By Terry Wohlers
Published in Vol. 19, No. 2, February 1996 issue of CGW
Copyright 1996 by Terry T. Wohlers
For many years, Unix has been the undisputed platform of choice for high-end CAD applications. High-end software programs from Computervision, EDS Unigraphics, HP, IBM, Intergraph, SDRC, and PTC all run on Unix.
Recently, however, a growing number of these companies have begun porting their programs to Windows NT and/or Windows 95. That trend, along with the emergence of several impressive, new Windows-only-based solid-modeling programs, have suddenly turned Windows into a viable alternative to Unix at the high end of CAD.
Why has this happened? Why didn't it happen before? And what does it all mean for Unix?
One reason this is only just happening now is that, until recently, only Unix offered an environment for 32-bit application development. That meant software developers could develop CAD applications that included features that wouldn't have been possible using DOS or earlier versions of Windows.
In addition, hardware manufacturers such as HP, Silicon Graphics, and Sun Microsystems combined their hardware technology with Unix to offer workstations that provided unbeatable processing power, network performance, and graphics performance. Advanced 3D CAD software, particularly solid-modeling software, needed all of what these workstations offered, and more.
But Unix always came with a downside. Even Unix CAD software vendors will admit it's been expensive to create, sell, and support individual versions of software for each variation of Unix. Because each workstation vendor uses a special version of Unix that's customized for their particular hardware, software vendors must create a slightly different version of their software for each workstation. At the same time, CAD software vendors have had to endure the cost of employing people who are familiar with each hardware platform and each variation of Unix that they support. And whether CAD software buyers know it or not, that's an expense they end up paying for one way or another.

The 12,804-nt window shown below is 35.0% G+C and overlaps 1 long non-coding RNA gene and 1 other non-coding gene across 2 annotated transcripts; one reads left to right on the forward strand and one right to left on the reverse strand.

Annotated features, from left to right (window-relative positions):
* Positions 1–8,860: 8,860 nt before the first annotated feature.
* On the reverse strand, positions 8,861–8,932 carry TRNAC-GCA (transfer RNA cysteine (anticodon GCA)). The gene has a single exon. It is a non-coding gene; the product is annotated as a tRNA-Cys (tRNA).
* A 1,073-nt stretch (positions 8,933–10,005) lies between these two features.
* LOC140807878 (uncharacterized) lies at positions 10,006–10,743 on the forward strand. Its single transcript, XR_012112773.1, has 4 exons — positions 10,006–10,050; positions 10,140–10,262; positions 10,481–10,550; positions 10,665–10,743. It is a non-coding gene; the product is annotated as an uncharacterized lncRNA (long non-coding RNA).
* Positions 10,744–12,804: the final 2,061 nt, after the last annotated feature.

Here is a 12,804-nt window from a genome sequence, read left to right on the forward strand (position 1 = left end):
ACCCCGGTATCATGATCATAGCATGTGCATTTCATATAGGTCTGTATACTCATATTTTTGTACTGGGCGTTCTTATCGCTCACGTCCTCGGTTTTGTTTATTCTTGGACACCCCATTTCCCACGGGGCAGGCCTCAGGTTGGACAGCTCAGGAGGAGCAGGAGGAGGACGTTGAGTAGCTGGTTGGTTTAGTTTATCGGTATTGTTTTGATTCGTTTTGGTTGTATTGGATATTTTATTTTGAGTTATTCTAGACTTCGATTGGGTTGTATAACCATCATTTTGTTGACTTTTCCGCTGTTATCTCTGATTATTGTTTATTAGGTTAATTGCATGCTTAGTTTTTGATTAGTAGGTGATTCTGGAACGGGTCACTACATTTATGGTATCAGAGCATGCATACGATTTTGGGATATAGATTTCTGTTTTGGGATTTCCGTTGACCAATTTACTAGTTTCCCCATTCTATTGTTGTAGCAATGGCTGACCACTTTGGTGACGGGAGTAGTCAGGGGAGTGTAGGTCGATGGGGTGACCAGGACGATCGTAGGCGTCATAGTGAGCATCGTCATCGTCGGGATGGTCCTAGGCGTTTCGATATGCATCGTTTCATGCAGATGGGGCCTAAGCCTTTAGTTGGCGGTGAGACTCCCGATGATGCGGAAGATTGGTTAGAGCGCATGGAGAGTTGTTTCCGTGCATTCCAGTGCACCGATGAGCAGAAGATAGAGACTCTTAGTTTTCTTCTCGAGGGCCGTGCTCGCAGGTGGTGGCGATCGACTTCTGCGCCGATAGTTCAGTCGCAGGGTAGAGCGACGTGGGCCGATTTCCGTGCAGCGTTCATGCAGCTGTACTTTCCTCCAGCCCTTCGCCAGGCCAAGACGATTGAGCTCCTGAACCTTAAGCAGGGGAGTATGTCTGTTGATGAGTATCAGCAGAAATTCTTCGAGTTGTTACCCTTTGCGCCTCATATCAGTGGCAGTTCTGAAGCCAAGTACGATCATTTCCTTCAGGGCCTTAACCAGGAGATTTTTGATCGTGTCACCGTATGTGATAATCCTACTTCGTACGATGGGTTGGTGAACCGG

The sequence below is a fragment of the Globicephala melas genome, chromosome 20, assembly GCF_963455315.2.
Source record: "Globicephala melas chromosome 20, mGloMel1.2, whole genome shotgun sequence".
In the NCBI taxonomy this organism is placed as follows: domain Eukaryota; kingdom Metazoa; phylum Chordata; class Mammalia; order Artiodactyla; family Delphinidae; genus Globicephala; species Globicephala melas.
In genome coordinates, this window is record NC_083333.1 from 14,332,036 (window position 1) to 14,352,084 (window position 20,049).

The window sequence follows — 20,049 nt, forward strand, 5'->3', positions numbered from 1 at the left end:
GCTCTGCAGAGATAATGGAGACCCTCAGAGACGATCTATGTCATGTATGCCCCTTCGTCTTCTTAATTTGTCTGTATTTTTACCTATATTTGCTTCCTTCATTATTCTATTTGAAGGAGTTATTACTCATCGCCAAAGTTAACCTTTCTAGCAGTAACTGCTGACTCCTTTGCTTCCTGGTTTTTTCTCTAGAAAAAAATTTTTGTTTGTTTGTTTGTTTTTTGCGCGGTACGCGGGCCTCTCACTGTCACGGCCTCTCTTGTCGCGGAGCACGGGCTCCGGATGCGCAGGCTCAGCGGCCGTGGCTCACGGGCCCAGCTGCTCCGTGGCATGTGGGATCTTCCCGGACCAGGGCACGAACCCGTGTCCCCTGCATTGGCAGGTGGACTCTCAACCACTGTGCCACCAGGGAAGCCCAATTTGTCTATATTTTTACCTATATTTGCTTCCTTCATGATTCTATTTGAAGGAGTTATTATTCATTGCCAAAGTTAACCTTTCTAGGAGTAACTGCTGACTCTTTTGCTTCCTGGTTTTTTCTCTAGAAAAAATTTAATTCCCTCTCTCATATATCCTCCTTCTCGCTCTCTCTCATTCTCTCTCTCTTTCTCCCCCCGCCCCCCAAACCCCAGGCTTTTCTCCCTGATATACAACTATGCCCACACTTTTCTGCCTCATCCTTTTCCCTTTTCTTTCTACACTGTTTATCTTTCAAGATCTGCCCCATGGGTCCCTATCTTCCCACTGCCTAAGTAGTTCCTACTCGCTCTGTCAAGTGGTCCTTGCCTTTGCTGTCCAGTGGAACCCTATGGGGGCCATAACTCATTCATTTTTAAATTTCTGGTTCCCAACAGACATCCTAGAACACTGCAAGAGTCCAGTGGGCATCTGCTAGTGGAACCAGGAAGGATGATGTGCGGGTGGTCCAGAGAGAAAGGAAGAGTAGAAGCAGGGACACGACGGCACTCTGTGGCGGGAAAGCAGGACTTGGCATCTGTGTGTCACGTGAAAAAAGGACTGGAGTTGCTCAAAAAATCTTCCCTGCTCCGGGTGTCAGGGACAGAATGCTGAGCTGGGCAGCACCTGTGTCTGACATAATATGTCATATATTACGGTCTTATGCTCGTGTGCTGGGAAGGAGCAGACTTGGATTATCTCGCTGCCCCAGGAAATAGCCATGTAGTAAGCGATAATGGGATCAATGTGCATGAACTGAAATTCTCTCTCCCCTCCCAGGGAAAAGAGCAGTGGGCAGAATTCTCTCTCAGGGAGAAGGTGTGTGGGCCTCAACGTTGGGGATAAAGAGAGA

With the arrival of Windows NT and Windows 95, Unix has begun losing its advantages. The newest Windows programs offer not only a 32-bit environment but a graphical user interface that provides a welcome relief to Unix's command line-driven approach. (Even though some Unix workstation vendors have tried to protect users from Unix by offering their own GUIs, it's an effort that's been only partially successful.)
Equally important, the new Windows environment offers the attraction of a huge user base. Already, Microsoft has shipped more than twice the copies of Windows 95 than all variations of Unix combined. Near the end of 1995, Microsoft estimated that more than 100 million Windows installations (all versions) were in place worldwide.